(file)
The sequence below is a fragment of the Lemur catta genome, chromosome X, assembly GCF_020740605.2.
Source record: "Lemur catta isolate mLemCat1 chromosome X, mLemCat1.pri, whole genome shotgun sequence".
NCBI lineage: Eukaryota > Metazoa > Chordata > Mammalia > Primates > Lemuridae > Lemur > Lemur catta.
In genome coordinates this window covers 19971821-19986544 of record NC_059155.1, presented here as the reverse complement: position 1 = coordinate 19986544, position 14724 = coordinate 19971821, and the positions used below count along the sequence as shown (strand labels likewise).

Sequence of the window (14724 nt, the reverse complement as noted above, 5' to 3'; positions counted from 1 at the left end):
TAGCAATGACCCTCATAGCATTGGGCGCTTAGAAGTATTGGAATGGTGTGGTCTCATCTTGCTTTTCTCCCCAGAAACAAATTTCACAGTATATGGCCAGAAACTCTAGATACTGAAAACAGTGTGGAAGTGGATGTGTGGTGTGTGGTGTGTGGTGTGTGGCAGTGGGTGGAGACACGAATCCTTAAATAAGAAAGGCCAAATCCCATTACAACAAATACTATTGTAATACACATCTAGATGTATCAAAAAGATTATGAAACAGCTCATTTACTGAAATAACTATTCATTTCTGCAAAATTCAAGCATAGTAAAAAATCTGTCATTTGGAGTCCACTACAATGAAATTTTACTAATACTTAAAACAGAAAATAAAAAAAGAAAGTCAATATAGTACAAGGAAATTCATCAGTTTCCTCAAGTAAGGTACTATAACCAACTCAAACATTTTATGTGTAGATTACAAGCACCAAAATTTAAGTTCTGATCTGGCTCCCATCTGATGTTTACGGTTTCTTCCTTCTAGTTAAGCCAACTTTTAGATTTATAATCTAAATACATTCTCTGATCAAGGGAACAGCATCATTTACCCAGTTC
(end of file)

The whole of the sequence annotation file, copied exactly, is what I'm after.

The sequence below is a fragment of the Lemur catta genome, chromosome X, assembly GCF_020740605.2.
Source record: "Lemur catta isolate mLemCat1 chromosome X, mLemCat1.pri, whole genome shotgun sequence".
NCBI lineage: Eukaryota > Metazoa > Chordata > Mammalia > Primates > Lemuridae > Lemur > Lemur catta.
In genome coordinates this window covers 19971821-19986544 of record NC_059155.1, presented here as the reverse complement: position 1 = coordinate 19986544, position 14724 = coordinate 19971821, and the positions used below count along the sequence as shown (strand labels likewise).

Sequence of the window (14724 nt, the reverse complement as noted above, 5' to 3'; positions counted from 1 at the left end):
TAGCAATGACCCTCATAGCATTGGGCGCTTAGAAGTATTGGAATGGTGTGGTCTCATCTTGCTTTTCTCCCCAGAAACAAATTTCACAGTATATGGCCAGAAACTCTAGATACTGAAAACAGTGTGGAAGTGGATGTGTGGTGTGTGGTGTGTGGTGTGTGGCAGTGGGTGGAGACACGAATCCTTAAATAAGAAAGGCCAAATCCCATTACAACAAATACTATTGTAATACACATCTAGATGTATCAAAAAGATTATGAAACAGCTCATTTACTGAAATAACTATTCATTTCTGCAAAATTCAAGCATAGTAAAAAATCTGTCATTTGGAGTCCACTACAATGAAATTTTACTAATACTTAAAACAGAAAATAAAAAAAGAAAGTCAATATAGTACAAGGAAATTCATCAGTTTCCTCAAGTAAGGTACTATAACCAACTCAAACATTTTATGTGTAGATTACAAGCACCAAAATTTAAGTTCTGATCTGGCTCCCATCTGATGTTTACGGTTTCTTCCTTCTAGTTAAGCCAACTTTTAGATTTATAATCTAAATACATTCTCTGATCAAGGGAACAGCATCATTTACCCAGTTC